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Thalassemia and sickle cell anemia in Swedish immigrants : Genetic diseases have become global

Hemminki, Kari LU ; Li, Xinjun LU ; Försti, Asta LU ; Sundquist, Jan LU and Sundquist, Kristina LU (2015) In SAGE Open 3.
Abstract

AIMS: Some 15% of the Swedish population is born outside Sweden, originating from all continents of the world. Thalassemia and sickle cell anemia constitute the most common inherited recessive disorders globally and they are endemic in areas of Africa and Asia, origins of many immigrants to Sweden. We aimed at investigating the origins of the Swedish sickle cell and thalassemia patients.

METHODS: Patients were identified using data from the Swedish Hospital Discharge Register since 1987 and from the Outpatient Register since 2001 up to year 2010.

RESULTS: A total of 3064 persons were diagnosed with thalassemia. The incidence was highest, 62.9/100,000 for immigrants from Thailand, followed by Iraqis (47.1/100,000); the rate... (More)

AIMS: Some 15% of the Swedish population is born outside Sweden, originating from all continents of the world. Thalassemia and sickle cell anemia constitute the most common inherited recessive disorders globally and they are endemic in areas of Africa and Asia, origins of many immigrants to Sweden. We aimed at investigating the origins of the Swedish sickle cell and thalassemia patients.

METHODS: Patients were identified using data from the Swedish Hospital Discharge Register since 1987 and from the Outpatient Register since 2001 up to year 2010.

RESULTS: A total of 3064 persons were diagnosed with thalassemia. The incidence was highest, 62.9/100,000 for immigrants from Thailand, followed by Iraqis (47.1/100,000); the rate was 0.7/100,000 among those born in Sweden. The total number of sickle cell anemia patients was 584 and the highest rate of 13.0/100,000 was found for Sub-Saharan immigrants. For thalassemia, 363 of the patients were siblings, while for sickle cell anemia, 180 were siblings.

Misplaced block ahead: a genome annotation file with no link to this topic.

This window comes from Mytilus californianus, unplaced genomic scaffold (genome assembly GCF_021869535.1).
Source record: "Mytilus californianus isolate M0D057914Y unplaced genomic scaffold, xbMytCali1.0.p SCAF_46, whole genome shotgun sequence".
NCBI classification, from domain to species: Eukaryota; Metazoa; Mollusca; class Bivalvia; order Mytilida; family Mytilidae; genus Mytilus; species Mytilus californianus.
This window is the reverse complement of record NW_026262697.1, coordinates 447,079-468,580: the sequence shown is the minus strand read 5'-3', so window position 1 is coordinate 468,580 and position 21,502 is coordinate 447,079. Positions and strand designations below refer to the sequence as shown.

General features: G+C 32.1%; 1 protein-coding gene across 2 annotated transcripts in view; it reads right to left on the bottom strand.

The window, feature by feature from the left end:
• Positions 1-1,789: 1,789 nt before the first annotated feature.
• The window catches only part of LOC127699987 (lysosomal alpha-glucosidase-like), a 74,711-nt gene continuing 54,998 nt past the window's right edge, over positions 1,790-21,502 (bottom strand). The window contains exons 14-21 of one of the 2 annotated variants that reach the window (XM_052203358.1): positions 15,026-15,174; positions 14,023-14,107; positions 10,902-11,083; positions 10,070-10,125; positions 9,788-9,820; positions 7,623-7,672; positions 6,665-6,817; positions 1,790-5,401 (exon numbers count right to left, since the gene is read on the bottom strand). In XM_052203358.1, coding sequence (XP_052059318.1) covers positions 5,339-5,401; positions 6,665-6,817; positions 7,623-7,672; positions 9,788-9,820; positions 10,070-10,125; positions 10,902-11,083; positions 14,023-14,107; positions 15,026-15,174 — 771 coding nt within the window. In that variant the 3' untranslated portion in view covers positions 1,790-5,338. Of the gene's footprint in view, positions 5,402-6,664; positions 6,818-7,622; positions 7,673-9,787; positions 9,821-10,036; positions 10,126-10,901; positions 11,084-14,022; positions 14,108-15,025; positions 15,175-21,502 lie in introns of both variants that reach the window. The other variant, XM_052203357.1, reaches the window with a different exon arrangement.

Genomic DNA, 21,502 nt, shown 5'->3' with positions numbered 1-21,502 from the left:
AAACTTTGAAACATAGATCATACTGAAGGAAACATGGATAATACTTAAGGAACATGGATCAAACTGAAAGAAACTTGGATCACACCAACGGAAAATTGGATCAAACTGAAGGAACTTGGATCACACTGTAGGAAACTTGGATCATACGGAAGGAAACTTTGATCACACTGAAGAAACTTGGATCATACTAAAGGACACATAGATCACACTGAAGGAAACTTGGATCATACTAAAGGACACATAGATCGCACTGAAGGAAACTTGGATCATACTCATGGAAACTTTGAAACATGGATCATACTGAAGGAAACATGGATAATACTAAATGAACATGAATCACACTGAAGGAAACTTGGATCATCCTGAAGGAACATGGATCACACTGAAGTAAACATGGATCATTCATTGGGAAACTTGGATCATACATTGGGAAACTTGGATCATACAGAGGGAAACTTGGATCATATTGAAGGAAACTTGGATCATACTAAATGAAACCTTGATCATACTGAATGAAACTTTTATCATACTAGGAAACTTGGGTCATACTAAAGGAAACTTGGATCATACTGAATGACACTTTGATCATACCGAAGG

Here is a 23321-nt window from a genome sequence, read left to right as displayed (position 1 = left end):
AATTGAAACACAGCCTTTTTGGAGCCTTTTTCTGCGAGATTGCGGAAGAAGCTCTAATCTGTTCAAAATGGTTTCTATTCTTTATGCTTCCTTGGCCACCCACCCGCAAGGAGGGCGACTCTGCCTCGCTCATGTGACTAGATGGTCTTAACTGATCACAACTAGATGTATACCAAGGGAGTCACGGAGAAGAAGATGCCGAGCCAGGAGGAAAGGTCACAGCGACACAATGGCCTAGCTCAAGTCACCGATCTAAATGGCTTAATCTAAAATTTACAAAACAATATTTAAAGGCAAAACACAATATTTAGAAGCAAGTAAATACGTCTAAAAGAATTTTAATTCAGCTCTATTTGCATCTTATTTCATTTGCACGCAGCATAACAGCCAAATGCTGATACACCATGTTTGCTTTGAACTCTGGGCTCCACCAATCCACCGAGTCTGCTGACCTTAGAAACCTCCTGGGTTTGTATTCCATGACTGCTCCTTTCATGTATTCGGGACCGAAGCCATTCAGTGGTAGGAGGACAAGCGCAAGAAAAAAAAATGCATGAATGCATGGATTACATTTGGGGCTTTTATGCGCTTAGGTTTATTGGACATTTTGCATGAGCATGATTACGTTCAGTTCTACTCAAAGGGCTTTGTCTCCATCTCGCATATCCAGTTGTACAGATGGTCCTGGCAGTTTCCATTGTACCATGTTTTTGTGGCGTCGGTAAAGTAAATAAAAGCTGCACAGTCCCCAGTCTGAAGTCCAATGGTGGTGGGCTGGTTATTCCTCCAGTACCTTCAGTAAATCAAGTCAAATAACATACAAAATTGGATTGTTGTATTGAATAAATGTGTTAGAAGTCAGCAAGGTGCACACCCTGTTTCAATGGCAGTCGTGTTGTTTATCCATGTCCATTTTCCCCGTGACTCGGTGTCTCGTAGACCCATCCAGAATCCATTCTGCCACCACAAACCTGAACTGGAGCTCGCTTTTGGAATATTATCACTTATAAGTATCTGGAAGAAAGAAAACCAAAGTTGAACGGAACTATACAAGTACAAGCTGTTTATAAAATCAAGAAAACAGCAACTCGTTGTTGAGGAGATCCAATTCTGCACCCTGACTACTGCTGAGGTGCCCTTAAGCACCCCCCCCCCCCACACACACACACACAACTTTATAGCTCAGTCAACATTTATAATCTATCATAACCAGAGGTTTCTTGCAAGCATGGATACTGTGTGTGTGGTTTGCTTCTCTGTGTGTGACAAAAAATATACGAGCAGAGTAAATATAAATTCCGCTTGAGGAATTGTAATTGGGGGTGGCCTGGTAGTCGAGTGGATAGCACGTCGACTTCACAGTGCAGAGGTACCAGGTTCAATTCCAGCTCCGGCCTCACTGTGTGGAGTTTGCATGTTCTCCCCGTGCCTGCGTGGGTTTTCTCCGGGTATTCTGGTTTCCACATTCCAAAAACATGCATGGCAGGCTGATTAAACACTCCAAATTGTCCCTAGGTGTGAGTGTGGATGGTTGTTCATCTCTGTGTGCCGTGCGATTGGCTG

CONCLUSIONS: The data showed that >90% of sickle cell and thalassemia patients were first- or second-generation immigrants to Sweden and the endemic regions for these were the origins of immigrants with the highest incidence. Global immigration provides global challenges to national health care systems.

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publication status
published
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in
SAGE Open
volume
3
publisher
Sage Open
ISSN
2050-3121
DOI
10.1177/2050312115613097
language
English
LU publication?
yes
id
b323b21a-4538-466d-94f6-501cb9b4774e
date added to LUP
2019-01-30 10:50:29
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2019-02-08 08:59:10
@article{b323b21a-4538-466d-94f6-501cb9b4774e,
  abstract     = {<p>AIMS: Some 15% of the Swedish population is born outside Sweden, originating from all continents of the world. Thalassemia and sickle cell anemia constitute the most common inherited recessive disorders globally and they are endemic in areas of Africa and Asia, origins of many immigrants to Sweden. We aimed at investigating the origins of the Swedish sickle cell and thalassemia patients.</p><p>METHODS: Patients were identified using data from the Swedish Hospital Discharge Register since 1987 and from the Outpatient Register since 2001 up to year 2010.</p><p>RESULTS: A total of 3064 persons were diagnosed with thalassemia. The incidence was highest, 62.9/100,000 for immigrants from Thailand, followed by Iraqis (47.1/100,000); the rate was 0.7/100,000 among those born in Sweden. The total number of sickle cell anemia patients was 584 and the highest rate of 13.0/100,000 was found for Sub-Saharan immigrants. For thalassemia, 363 of the patients were siblings, while for sickle cell anemia, 180 were siblings.</p><p>CONCLUSIONS: The data showed that &gt;90% of sickle cell and thalassemia patients were first- or second-generation immigrants to Sweden and the endemic regions for these were the origins of immigrants with the highest incidence. Global immigration provides global challenges to national health care systems.</p>},
  author       = {Hemminki, Kari and Li, Xinjun and Försti, Asta and Sundquist, Jan and Sundquist, Kristina},
  issn         = {2050-3121},
  language     = {eng},
  publisher    = {Sage Open},
  series       = {SAGE Open},
  title        = {Thalassemia and sickle cell anemia in Swedish immigrants : Genetic diseases have become global},
  url          = {http://dx.doi.org/10.1177/2050312115613097},
  volume       = {3},
  year         = {2015},
}